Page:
Biggest league in world ready to groom best striker in world

·6-min read
Soccer players in action
Soccer players in action

THIERRY Henry probably had the strongest case. Dennis Bergkamp had his moments. Wayne Rooney and Sergio Aguero dominated for their clubs and Harry Kane continues to flirt with the idea. But the world’s best striker never really played in the world’s most popular league. Until now, possibly. Erling Haaland might finally succeed where others fell just short, scaling a height never previously reached in the English Premier League.

Nostalgia might suggest otherwise. The memory plays tricks, replaying highlights through rose-tinted glasses until every Henry volley, Bergkamp flick and Rooney overhead kick feels epoch-making, generation-defining, a rubberstamping of our EPL prejudices. The world’s best No.9s always played in the world’s No.1 league, surely. But it didn’t quite happen.

Lionel Messi straddled the summit for a generation at the Nou Camp. Cristiano Ronaldo kept him company, but only when he joined Real Madrid. Robert Lewandowski and Zlatan Ibrahimovich both epitomised the definitive, orthodox striker but mostly in mainland Europe and Kylian Mbappe and Neymar stayed in Paris.

Alan Shearer, Eric Cantona, Ruud van Nistelrooy and Didier Drogba, among others, all flirted with the best-of-a-generation tag, if not quite attaining GOAT status. Besides, there was usually the Brazilian Ronaldo, Romario or George Weah doing things in continental penalty boxes that marginally eclipsed the striking escapades in the EPL.

Haaland is poised to change all that at Manchester City. His birth certificate records a former City footballer, Alfie Haaland, as his father. His freakish physique suggests he’s the son of a Norwegian warrior, raised on long boats and plundering raids. His height, chest and neck measurements were last noted in the wardrobe department on Game of Thrones. When he looms large on the horizon, defenders seem at an immediate disadvantage for not wielding swords and shields.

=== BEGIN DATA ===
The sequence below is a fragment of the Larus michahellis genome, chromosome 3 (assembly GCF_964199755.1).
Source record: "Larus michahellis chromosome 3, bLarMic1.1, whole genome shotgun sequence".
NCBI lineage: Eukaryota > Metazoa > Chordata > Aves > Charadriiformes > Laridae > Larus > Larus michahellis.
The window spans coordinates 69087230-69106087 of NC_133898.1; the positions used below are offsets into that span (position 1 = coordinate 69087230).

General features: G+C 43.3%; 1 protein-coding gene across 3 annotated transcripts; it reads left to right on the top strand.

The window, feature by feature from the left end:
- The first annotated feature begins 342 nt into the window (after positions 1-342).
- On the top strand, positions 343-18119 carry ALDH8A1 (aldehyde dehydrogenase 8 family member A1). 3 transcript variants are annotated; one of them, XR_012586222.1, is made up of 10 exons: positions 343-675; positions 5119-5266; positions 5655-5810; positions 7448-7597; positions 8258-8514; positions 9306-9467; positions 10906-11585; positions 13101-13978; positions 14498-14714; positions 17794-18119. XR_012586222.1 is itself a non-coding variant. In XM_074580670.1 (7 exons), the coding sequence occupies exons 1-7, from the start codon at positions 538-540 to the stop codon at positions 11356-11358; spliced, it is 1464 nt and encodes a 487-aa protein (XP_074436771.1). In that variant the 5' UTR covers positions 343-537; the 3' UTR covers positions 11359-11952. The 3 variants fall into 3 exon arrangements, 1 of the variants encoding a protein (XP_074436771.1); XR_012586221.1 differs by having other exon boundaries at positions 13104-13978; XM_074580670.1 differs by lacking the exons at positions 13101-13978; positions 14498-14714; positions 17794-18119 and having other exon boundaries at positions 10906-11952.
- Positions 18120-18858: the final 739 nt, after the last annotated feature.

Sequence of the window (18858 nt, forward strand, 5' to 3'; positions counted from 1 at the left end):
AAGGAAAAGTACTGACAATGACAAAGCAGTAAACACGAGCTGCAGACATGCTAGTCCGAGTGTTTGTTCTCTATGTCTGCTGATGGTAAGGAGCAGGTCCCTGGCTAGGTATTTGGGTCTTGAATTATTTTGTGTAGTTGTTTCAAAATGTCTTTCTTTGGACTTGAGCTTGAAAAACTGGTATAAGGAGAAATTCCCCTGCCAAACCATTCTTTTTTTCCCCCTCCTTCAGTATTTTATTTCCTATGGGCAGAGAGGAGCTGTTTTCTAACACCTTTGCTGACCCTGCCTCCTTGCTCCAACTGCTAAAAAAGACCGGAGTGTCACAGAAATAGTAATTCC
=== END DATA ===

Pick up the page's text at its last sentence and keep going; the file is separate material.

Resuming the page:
Haaland is the most efficient battering ram in world football right now, as if scientists heaved trunks of Norwegian wood into a 3D printer and typed in “goal scorer”. In mind and body, he’s the perfect specimen. The 21-year-old has somehow stripped the art of his profession to its simplest, purest form, the physical embodiment of every schoolyard commentator. He shoots. He scores. He leaves overcomplication to lesser footballers. Haaland shoots and scores because he can. Because he scores like Mike Tyson punches or Tiger Woods drives or Roger Federer pings a forehand. His talent, physicality, vision and focus all align to render opposition irrelevant.

He cannot be stopped. And there’s still more to come. That’s the truly, mouth-watering bit. The intoxicating promise of witnessing his emergence from the chrysalis – the leading contender transforming into the finished article – is a genuine first for the English Premier League.

Rooney nearly got there. Cristiano Ronaldo did, but only in Madrid and Kane continues to tease. But Haaland may become for Manchester City what Neymar and Mbappe were for Paris Saint-Germain, the very best of the next generation. He’s bringing fantasy football to the EPL.

His statistics are already ludicrous. Across four Bundesliga seasons, he scored 78 goals in 70 league starts. In the Champions League, against the finest opposition, he knocked in 23 goals with minimal fuss, an unstoppable, streamlined force of lean muscle and quick feet.